What are you and your company doing to help reduce embodied carbon emissions?
Principal, Siegel & Strain Architects, San Francisco
For the last few years I have been promoting the reuse and upgrade of existing buildings. This accomplishes two things: reusing a building instead of building a new one reduces embodied emissions, (A building renovation, even with significant energy upgrades results in 50 – 75% lower embodied emissions than a new building) and it also reduces existing operating emissions, (28% of global GHG emissions). I am working on a carbon calculator with Erin McDade of Architecture 2030, that allows you to quickly compare embodied impacts/savings and operational impacts/savings for new and reuse projects.
At Siegel and Strain, we are beginning to quantify all of the carbon impacts and savings of the buildings we design – both new and renovation projects. We start with the goal of designing low impact, all-electric, ZNE buildings. For new buildings we focus on reducing the upfront embodied emissions – specifying low-carbon and carbon sequestering materials. For existing buildings we focus on reducing operating emissions – energy upgrades and converting to all-electric. We are participating in the Embodied Carbon Benchmarking Initiative sponsored by Kieran Timberlake, using one of our building renovation projects.
Vice-president, Sustainability – Americas, Interface
As someone working for an organization whose mission is Climate Take Back (literally to reverse global warming), I was so inspired by the Carbon Leadership Forum and specifically the Embodied Carbon Network. I wanted to help drive awareness and provide education on the topic of embodied carbon especially for interior spaces since they represent the bulk of projects and most focus is on concrete and steel – and ideally we’re reusing existing buildings! Specific to Interface, we’re launching carbon negative products this year! And all of our products are part of our Carbon Neutral Floors program.
Director, Endeavor Centre
I’m a director at the Endeavour Centre, a not-for-profit sustainable building school in Peterborough, Ontario, Canada. In 2012 I decided to begin calculating the embodied carbon of the school’s building projects using the Inventory of Carbon and Energy (ICE) database.
I started with the urban infill home we were building at the time, and the results were unexpected: the home had more carbon stored in its materials than was emitted in the production of the materials! Assuming that the results were wrong, I started doing more research, diving into the available academic papers. There seemed to be some large gaps in the research, in particular regarding low-rise buildings and biogenic materials.
After a few more years of “amateur” research, I decided it was time to study the topic more seriously and enrolled in a Master’s program at Trent University. My thesis, Opportunities for CO2 Removal and Storage in Building Materials, was completed in 2019, and the results backed up what I discovered back in 2012: it is possible to store more carbon in buildings than is emitted in producing them.
Since then, Endeavour’s building projects began taking embodied carbon much more seriously. All of their projects since 2013 have had net carbon storage of more than 250kgCO2e/m2, with one office building topping 360kg/m2.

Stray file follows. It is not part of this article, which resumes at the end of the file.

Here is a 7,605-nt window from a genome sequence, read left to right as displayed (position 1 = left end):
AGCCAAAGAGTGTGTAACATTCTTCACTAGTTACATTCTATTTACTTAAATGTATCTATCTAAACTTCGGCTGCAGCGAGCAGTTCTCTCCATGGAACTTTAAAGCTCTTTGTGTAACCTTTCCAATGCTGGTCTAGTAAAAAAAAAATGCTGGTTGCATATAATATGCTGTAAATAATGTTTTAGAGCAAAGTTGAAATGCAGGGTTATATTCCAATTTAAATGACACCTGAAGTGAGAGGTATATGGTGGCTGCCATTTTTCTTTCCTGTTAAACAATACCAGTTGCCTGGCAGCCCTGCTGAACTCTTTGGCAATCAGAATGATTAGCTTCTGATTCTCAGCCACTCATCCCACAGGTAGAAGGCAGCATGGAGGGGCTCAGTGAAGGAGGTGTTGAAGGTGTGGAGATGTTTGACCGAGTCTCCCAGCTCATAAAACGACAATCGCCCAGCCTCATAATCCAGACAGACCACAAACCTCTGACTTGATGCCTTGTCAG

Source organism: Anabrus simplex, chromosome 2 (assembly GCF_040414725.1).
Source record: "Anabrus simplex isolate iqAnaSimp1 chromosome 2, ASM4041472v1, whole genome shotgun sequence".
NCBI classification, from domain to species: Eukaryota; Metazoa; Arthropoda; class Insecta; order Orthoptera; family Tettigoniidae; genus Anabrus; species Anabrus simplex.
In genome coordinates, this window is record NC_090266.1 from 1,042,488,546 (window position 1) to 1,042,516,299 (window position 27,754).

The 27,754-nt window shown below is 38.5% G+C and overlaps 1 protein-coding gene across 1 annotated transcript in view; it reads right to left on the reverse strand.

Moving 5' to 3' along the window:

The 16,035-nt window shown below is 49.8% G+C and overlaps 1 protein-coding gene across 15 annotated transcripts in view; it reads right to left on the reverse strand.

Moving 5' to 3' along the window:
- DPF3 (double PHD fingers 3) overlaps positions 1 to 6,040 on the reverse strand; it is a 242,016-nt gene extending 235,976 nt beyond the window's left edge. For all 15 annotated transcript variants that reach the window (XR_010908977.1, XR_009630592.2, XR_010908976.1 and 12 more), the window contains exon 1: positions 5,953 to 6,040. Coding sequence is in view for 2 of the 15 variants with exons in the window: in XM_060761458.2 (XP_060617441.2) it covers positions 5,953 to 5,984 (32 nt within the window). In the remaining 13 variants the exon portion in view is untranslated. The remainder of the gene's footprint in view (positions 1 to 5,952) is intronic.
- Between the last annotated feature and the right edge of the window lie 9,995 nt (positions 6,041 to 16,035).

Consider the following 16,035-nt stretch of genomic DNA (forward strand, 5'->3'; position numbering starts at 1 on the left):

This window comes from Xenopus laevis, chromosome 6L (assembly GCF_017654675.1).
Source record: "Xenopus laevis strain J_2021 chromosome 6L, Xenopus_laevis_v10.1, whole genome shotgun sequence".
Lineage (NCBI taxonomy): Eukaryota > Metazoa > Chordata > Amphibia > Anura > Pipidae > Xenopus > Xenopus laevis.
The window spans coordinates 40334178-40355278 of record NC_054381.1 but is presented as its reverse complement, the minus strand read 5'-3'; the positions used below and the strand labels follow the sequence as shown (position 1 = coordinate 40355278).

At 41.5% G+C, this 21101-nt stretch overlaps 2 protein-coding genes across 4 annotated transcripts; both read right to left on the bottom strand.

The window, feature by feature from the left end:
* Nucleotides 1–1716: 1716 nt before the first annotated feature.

During this time, I connected with the Carbon Leadership Forum and Embodied Carbon Network, which have provided an inspiring and challenging community for this ongoing work. In late 2019, I co-founded Builders for Climate Action, a Canadian group dedicated to promoting zero carbon buildings. The group’s first white paper, Low-Rise Buildings as a Climate Change Solution, was published in December and has inspired several municipal governments in Ontario to begin creating policies and incentives to reduce embodied carbon.
The Endeavour Centre and Builders for Climate Action will both continue to research and promote zero carbon building strategies, and Endeavour will continue to make carbon-storing buildings as examples of what is possible, while training a new generation of builders and designers to do the same.
Senior Director of Sustainability, CarbonCure Technologies
CarbonCure Technologies is a cleantech innovator focused on a singular mission: to reduce 500 megatonnes of carbon emissions annually from the cement and concrete industry. As Senior Director of Sustainability, my primary objective is to foster communication among the design and construction community with concrete producers in order to align embodied carbon reduction goals with concrete supply.
CarbonCure was founded in 2007 by our CEO Rob Niven. Rob understood that concrete has the ability to chemically mineralize carbon and he sought to develop a solution to permanently embed waste CO2 in every day concrete production.
Today, CarbonCure is proud to partner with over 200 concrete plants across North America and parts of Asia to reduce concrete’s carbon footprint by repurposing post-industrial CO2. As of January 2020, over 4.5 million cubic yards of concrete and millions of concrete masonry units have been delivered to construction sites using the CarbonCure Technology, and over 120 million pounds of embodied carbon has been saved.
As CLF members, we know we need to take action on embodied carbon now. I firmly believe that through collaboration between the building material industries and the design and construction firms who are leading this embodied carbon movement, we can collectively achieve significant carbon reductions in a very short period of time.